“Arrived Home. Pte. John Jones, 75 South John Street, arrived in the city yesterday after an absence of about 20 months overseas. He was wounded with gunshot in the right leg at the Battle of Passchendaele and it was necessary to have the leg amputated. Pte. Jones left Belleville with the 155th Battalion.”

The Intelligencer June 8, 1918 (page 7)

“A Pleasing Entertainment. The Albert College Dramatic Club under the direction of Miss Jessie Tuite, last evening at Madoc Village presented a play entitled ‘Down in Maine.’ At the Armouries, where the play was staged there was a large number present and all thoroughly enjoyed the drama. The entertainment was under the auspices of the I. O. O. F. of the village.”

[Note: I.O.O.F. = Independent Order of Odd Fellows.]

The Intelligencer June 8, 1918 (page 7)

“Awarded Military Medal. Mr. T. E. Hector, 190 Yeomans Street, has received information that his son, No. 637205 Pte. Sydney Frederick Hector, B Company, 2nd Batt., Canadian Infantry, France, has been awarded the Military Medal for meritorious conduct and strict devotion to duty, whilst on active service. This young man was wounded at the battle of Lens and fought at the two famous fights of Vimy Ridge and Passchendaele.

He is at present at a Canadian school of instruction in France, taking a special course in the famous Vickers Maxim Machine Gun, where he was when he was apprised of the above award, by the Major of his company and Brigadier of the 1st Canadian Infantry Brigade.”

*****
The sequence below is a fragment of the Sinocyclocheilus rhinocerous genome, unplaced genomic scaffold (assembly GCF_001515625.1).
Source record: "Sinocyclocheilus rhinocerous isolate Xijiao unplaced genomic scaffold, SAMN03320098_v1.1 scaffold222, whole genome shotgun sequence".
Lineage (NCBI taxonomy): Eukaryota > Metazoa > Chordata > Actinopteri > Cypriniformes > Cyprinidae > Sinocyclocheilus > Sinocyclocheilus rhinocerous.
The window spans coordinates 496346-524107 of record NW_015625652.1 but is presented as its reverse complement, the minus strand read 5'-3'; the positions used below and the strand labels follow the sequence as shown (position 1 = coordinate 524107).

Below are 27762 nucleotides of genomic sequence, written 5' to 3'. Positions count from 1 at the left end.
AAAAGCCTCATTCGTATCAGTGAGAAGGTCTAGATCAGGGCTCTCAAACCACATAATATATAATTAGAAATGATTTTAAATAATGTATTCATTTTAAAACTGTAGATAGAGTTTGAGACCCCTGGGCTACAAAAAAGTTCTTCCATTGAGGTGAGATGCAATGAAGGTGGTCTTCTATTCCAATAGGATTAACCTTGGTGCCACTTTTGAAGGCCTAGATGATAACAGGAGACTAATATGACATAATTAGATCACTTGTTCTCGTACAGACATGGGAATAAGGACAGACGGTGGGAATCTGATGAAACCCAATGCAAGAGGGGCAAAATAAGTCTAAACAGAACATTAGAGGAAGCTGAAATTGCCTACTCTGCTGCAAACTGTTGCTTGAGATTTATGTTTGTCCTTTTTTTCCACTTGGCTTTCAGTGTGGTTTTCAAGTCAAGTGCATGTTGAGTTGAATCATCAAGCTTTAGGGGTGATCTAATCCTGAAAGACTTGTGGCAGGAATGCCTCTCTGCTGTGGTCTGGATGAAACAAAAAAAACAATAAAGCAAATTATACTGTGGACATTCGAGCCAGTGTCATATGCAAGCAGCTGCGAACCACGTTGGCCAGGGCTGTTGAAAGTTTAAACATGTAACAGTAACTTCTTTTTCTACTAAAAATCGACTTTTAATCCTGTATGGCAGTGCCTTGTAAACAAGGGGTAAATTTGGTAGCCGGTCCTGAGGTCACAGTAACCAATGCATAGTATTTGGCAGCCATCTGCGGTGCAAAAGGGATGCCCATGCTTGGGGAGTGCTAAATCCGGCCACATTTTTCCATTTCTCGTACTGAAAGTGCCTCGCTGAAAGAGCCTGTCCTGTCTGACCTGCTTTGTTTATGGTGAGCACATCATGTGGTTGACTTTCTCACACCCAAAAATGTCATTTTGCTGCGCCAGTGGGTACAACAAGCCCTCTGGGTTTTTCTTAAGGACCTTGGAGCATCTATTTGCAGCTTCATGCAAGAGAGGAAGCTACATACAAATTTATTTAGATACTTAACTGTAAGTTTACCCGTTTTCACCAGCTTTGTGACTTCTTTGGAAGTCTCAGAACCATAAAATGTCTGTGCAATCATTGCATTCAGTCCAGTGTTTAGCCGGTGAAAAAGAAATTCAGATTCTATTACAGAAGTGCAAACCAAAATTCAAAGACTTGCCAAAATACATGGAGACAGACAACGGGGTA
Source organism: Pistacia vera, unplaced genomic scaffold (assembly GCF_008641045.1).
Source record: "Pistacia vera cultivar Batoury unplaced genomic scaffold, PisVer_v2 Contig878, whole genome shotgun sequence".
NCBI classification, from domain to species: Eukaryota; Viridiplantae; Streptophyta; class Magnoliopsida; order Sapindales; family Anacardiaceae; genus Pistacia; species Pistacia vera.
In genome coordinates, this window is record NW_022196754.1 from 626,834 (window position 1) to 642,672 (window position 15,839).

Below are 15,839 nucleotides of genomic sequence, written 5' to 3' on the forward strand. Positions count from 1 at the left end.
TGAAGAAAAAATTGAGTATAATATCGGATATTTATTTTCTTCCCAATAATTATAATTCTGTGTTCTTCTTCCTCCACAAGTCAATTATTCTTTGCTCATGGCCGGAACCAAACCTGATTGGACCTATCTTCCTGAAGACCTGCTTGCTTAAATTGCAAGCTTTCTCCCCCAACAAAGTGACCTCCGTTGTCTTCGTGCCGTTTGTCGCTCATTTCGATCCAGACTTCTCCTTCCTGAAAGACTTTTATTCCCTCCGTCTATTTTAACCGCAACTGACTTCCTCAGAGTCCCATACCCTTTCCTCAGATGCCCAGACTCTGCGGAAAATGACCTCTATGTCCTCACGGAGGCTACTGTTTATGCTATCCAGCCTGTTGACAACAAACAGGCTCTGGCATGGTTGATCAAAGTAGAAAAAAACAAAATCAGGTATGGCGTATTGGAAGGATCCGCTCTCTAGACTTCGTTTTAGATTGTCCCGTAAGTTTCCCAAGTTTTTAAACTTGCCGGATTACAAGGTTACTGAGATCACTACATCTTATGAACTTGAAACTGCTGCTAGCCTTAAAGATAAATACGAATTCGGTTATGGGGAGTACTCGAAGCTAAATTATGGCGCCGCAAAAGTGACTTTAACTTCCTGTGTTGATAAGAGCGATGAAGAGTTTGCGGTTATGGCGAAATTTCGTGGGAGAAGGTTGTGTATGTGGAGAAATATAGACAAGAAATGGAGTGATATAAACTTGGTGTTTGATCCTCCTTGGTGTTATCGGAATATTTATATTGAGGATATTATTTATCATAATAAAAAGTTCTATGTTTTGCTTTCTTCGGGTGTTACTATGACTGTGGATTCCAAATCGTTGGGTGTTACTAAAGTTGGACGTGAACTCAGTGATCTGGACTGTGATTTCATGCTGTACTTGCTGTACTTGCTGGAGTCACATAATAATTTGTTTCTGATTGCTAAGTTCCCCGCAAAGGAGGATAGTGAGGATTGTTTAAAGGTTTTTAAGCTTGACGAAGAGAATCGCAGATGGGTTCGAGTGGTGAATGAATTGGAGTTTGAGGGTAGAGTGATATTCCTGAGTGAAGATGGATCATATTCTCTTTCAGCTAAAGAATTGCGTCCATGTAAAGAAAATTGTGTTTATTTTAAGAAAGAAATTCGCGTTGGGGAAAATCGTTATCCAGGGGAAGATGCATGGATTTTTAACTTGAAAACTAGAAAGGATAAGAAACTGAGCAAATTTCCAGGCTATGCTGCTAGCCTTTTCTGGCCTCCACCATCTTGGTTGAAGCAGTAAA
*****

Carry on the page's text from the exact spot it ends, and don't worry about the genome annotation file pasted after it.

The Intelligencer June 8, 1918 (page 7)

“Another Hero Home. Pte. James Dudley, whose home is on George street, in this city, arrived here yesterday, having been invalided home. He was severely wounded in France and as a result lost an arm. He left Belleville some months ago with the 155th Battalion.”

The Intelligencer June 8, 1918 (page 10)

Ad for Goodrich tires

“Who Began Trench Warfare? The trench, which always encircled the Roman castra, or camp, was brought to France by Julius Caesar and used by him on the very battlefield where to-day the Allies and the Huns have 25,000 miles of trenches.

Vauban, builder of Verdun, in 1673 employed the first parallel trenches, the system of the present war. Defeat, not foresight, turned the Germans to trench warfare. But Goodrich never had to dig in.

Since twenty-two years ago Goodrich manufactured the first American pneumatic automobile tire, Goodrich has driven ahead to the big, graceful, masterful—Goodrich Service/Value Tires.

The Belleville Vulcanizing Agency Exclusive Agents, 11 Moira Street. Phone 661.”

100 Years Ago: Ad for The Intelligencer’s New Serial Story, Bryon Fitchett Wounded

The Intelligencer June 7, 1918 (page 3)

Ad for serial story“A Tonic for War-Weary Nerves. ‘A Crown of Shame.’

The Intelligencer’s New Serial Story will begin with Saturday’s issue. A story of love and action, absorbing heart interest, mystery and thrilling situations. All the heart gripping glamour of life on a tropical island, intense love and fierce hate. Forget the anxiety of war conditions by reading the interesting story of strange places and bygone days.

Read The Intelligencer New Serial Story.”

The Intelligencer June 7, 1918 (page 7)

“Thrice Wounded. Mr. George F. Fitchett, residing at 429 Bleecker Avenue, has received the following telegram from Ottawa, which refers to his son: Sincerely regret to inform you 412109 Corporal Bryon Franklin Fitchett, Infantry, officially reported admitted to five field ambulance. May 27, 1918: Gunshot wounds in right leg. Director of Record.

Corporal Fitchett left Belleville with the 39th Battalion, and served 25 months in France with the 24th Battalion. This is the third time he has been wounded.”